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  1. #1
    Eric Smith's Avatar
    Eric Smith Guest

    Exclamation FRT or Equivalent Protection

    I will admit that I don't do it consistently (I know, be consistent), but in some cases I will write that I failed to observe a fire resistant/retardant treated sheathing in the attic spanning at least 4' where adjoining dwellings (townhouses) meet. I then go on to recommend that 5/6" drywall be added to achieve the recommended fire rating. I have the code to support it, but I dont want to be the only guy out here writing it. And as I understand it, there could be the chance that the treatment was applied to the exterior side of the sheathing and it would be impossible for me to view the rating in the course of a non invasive home inspection.

    I killed a deal the other day with this very same observation and I know I lost that Realtor. I'm okay with that as long as I am not being too anal.

    Any thoughts?

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  2. #2
    Join Date
    Mar 2007
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    Ormond Beach, Florida
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    Default Re: FRT or Equivalent Protection

    You are not being too anal, you are being too lax if you do not write it up ... when it is needed.

    IF (big *IF* there) there is a parapet wall which is at least 30 inches high above the roof, on townhouse has a wall ending at least 30 inches higher than the roof of the lower townhouse adjacent to it, and, (for Type V construction - which is what almost all -if not all - houses are, Type V construction) 1) there are no openings through the roof withing 4 feet of the fire wall, and 2) the roof is a minimum Class B roof covering (asphalt composition shingles are Class A), 3) and the roof sheathing is either fire retardant treated or protected for 4 feet from each side of the wall.

    You are referring to looking for that last 1), 2), 3) listed above. Don't forget to look for the other options if that is not there. In some areas, parapet walls are the preferred method, in other areas, it's protecting the roof sheathing, other areas prefer to use architectural design and step the roofs (one story next to a two story next to a one story next to a higher roof one story, etc.)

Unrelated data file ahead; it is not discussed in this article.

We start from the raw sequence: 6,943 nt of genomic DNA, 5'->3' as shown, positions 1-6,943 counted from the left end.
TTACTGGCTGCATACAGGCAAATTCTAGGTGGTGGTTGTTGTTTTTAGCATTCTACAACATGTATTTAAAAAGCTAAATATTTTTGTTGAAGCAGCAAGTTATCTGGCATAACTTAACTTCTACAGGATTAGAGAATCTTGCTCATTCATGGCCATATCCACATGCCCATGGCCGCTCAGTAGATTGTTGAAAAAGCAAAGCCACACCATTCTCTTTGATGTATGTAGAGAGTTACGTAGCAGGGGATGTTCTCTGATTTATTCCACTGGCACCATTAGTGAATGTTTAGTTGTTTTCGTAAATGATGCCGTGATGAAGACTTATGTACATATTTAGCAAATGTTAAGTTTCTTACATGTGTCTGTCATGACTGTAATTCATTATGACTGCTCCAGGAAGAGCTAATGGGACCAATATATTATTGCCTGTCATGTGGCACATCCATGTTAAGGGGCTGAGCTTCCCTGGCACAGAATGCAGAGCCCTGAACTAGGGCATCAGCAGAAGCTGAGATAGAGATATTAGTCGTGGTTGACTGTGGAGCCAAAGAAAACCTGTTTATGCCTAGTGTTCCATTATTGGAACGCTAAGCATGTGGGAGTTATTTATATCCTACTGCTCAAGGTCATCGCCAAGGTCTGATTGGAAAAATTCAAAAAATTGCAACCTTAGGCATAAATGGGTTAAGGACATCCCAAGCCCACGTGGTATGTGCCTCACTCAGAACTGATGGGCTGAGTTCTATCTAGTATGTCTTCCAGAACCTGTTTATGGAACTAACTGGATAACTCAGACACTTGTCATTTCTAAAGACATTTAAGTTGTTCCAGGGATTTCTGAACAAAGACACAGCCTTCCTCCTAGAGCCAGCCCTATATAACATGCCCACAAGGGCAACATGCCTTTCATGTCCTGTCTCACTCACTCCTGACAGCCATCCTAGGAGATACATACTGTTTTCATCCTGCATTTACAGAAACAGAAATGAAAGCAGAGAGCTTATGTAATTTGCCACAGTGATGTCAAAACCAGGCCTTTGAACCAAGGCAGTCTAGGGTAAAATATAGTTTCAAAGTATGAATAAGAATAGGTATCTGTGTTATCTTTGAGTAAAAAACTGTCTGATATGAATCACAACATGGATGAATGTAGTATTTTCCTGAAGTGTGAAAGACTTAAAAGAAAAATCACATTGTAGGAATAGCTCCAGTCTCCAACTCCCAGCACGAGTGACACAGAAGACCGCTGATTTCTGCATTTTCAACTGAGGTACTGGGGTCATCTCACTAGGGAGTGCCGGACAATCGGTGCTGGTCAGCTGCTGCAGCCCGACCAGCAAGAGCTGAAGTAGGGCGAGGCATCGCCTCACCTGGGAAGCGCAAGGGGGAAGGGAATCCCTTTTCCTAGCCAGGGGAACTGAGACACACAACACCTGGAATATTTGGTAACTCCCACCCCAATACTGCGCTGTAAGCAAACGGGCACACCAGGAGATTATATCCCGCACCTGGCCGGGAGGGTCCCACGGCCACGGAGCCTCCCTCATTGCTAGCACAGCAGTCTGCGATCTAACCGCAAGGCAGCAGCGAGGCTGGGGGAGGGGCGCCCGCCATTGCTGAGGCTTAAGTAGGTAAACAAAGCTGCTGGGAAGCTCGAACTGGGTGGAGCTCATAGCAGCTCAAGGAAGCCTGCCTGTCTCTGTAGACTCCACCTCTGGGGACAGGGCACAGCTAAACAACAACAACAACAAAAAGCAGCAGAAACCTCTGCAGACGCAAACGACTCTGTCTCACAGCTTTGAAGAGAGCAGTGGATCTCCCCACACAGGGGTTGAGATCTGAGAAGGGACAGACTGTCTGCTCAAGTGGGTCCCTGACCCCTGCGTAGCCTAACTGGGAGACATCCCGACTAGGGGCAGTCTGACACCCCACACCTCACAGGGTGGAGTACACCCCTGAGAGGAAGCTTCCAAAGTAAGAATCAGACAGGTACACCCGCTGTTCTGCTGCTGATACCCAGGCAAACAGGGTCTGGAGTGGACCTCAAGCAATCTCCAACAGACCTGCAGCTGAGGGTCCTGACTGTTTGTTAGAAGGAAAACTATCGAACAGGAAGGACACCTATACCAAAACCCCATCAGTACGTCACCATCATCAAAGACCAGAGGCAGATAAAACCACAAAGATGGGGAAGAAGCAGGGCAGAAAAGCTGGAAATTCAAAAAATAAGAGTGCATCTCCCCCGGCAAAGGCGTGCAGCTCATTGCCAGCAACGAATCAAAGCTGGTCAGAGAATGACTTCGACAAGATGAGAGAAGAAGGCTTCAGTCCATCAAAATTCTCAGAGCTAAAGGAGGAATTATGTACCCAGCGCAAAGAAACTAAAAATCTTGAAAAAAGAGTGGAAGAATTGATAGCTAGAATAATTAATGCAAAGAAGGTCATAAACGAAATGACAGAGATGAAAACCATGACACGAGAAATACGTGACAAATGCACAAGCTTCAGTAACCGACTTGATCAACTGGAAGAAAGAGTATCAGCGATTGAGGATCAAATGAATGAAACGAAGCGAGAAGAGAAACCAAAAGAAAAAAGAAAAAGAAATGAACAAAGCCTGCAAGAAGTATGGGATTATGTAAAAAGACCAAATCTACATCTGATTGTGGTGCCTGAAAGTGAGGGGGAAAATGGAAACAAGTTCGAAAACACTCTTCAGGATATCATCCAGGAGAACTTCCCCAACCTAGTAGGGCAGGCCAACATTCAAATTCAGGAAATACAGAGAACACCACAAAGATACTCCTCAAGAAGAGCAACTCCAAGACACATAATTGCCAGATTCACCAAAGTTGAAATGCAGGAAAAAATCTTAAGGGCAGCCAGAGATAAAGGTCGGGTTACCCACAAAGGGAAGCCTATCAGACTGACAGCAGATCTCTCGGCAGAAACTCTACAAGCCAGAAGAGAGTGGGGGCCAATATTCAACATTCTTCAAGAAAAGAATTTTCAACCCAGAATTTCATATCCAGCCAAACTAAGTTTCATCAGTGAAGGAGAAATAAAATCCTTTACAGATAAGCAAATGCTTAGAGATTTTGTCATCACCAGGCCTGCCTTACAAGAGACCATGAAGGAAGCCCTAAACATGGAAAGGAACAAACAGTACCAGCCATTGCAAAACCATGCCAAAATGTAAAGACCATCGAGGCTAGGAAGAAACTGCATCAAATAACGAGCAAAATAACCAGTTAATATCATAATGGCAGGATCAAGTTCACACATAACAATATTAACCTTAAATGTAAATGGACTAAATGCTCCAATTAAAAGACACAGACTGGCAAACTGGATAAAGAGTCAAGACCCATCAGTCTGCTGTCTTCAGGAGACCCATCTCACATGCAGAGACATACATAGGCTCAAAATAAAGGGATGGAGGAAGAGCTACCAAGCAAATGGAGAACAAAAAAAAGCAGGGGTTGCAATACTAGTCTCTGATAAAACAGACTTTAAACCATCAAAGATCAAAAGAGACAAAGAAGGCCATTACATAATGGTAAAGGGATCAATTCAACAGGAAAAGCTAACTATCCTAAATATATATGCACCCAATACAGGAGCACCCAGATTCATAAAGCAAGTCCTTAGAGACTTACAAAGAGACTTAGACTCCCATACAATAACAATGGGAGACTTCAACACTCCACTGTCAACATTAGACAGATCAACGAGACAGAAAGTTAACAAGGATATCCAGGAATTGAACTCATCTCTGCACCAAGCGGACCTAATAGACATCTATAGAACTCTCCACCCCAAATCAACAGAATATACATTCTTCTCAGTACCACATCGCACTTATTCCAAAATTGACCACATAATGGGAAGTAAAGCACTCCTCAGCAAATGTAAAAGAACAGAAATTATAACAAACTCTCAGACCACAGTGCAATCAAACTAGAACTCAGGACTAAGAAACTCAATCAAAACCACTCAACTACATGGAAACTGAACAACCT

Jerry Peck, Construction / Litigation Consultant
    Construction Litigation Consultants, LLC ( www.ConstructionLitigationConsultants.com )
    www.AskCodeMan.com

  3. #3
    Richard Stanley's Avatar
    Richard Stanley Guest

    Default Re: FRT or Equivalent Protection

    If you "lost" the Realtor for doing your job, you didn't "have" anything to begin with.


  4. #4
    Eric Smith's Avatar
    Eric Smith Guest

    Default Re: FRT or Equivalent Protection

    Thanks Guys,

    I think I just needed that reassurance. I knew it was the right thing to do.


  5. #5
    Join Date
    Mar 2007
    Location
    Chicago, IL
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    2,797

    Default Re: FRT or Equivalent Protection

    Jerry (or anyone else),

    there are no openings through the roof withing 4 feet of the fire wall

    where do I find that requirement specified? Is this any roof penetration (DWV, HVAC, chimneys, access hatches, etc.), or just some types.

    Thanks


  6. #6
    Join Date
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    Ormond Beach, Florida
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    Default Re: FRT or Equivalent Protection

    Michael,

    From the IRC.
    - SECTION R317
    - - DWELLING UNIT SEPARATION
    - - - R317.2 Townhouses.